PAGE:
Released: May 13, 2003
OAK BROOK, Ill., May 13, 2003 - Radiologists have used computed tomography (CT), a diagnostic imaging procedure that uses special x-ray equipment to obtain cross-sectional pictures of the body, to better define severe acute respiratory syndrome (SARS).
In a study published online May 8, 2003 at www.rsna.org and in the August 2003 issue of the journal Radiology, Anil T. Ahuja, M.D., and a team of physicians from Hong Kong's Prince of Wales Hospital analyzed the CT images of 73 patients with symptoms and signs suggestive of SARS. The patients were hospitalized from March 11, 2003 to April 2, 2003 during an outbreak of atypical pneumonia at Prince of Wales Hospital.
Without a diagnostic test for the syndrome, physicians must use the clinical appearance of the patient in combination with chest radiography to diagnose SARS.
"Until a reliable diagnostic test for SARS is available, physicians need a clear picture of its clinical presentation to be on the alert for the condition," said Dr. Ahuja, chairman of the department of diagnostic radiology and organ imaging, The Chinese University of Hong Kong. "Our study should help physicians worldwide in diagnosing SARS."
The Centers for Disease Control and Prevention (CDC) defines the clinical appearance of SARS by three criteria:
The researchers' retrospective analysis identified three common features among the CT scans of SARS patients: ground-glass opacification, lower lobe distribution and peripheral distribution. Opacification, which appears as a hazy, whitened area of the lungs on a CT scan, indicates increased fluid between the layers of lung cells. The CT scans of SARS patients were more likely to show abnormality in the lower parts of the lung closer to the diaphragm and the periphery of the lungs just under the rib cage. Most importantly, the study determined that CT can be especially valuable in diagnosing patients who have a normal chest x-ray but very strong clinical signs suspicious of SARS.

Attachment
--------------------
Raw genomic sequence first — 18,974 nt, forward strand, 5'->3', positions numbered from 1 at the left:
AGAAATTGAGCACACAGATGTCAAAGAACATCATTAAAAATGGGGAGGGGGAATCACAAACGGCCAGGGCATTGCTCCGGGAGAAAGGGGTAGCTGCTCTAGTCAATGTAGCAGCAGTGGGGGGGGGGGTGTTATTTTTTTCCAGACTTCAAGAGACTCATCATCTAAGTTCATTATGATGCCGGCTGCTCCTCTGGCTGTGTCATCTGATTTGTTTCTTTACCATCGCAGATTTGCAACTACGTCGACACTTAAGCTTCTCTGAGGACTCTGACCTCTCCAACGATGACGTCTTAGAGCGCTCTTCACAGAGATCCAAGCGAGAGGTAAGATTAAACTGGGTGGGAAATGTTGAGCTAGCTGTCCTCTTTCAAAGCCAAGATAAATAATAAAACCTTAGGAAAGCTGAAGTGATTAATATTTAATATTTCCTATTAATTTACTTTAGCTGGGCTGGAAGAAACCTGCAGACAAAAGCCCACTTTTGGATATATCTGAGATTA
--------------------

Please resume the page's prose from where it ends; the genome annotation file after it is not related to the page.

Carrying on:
"The three-dimensional, cross-sectional images produced by CT are more sensitive than radiographs and better able to show lung abnormalities," said Dr. Ahuja.
Seventeen patients in the study had symptoms of SARS but normal chest x-rays. A follow-up, thin-section CT detected lung abnormalities in each patient.
"Our study shows that CT can be used as a definitive investigation in questionable cases of SARS," Dr. Ahuja said. "This is extremely important because only with early recognition, prompt isolation and appropriate therapy can we combat this deadly infection."
"We are only just getting to know SARS, and more research is needed to give us a reasonable picture of this new disease," Dr. Ahuja said. "The true picture will only become clearer when we have more clinical, laboratory, and radiological correlation and long-term follow-up of patients."
# # #
Radiology is a monthly scientific journal devoted to clinical radiology and allied sciences. The journal is edited by Anthony V. Proto, M.D., School of Medicine, Virginia Commonwealth University, Richmond, Va. Radiology is owned and published by the Radiological Society of North America Inc. (http://radiology.rsnajnls.org)
The Radiological Society of North America (RSNA) is an association of more than 33,000 radiologists, radiation oncologists and related scientists committed to promoting excellence through education and by fostering research, with the ultimate goal of improving patient care. The Society's headquarters are located at 820 Jorie Blvd., Oak Brook, Ill. 60523-2251. (http://www.rsna.org)
"Thin-Section CT of Severe Acute Respiratory Syndrome: Evaluation of 74 Patients Exposed to or with the Disease." Collaborating with Dr. Ahuja on this paper were K. T. Wong, M.D., Gregory E. Antonio, M.D., David S.C. Hui, M.D., Nelson Lee, M.D., Edmund H. Y. Yuen, M.D., Alan Wu, M.D., C.B. Leung, M.D., T. H. Rainer, M.D., Peter Cameron, M.D., Sydney, S. C. Chung, M.D., and Joseph J. Y. Sung, M.D.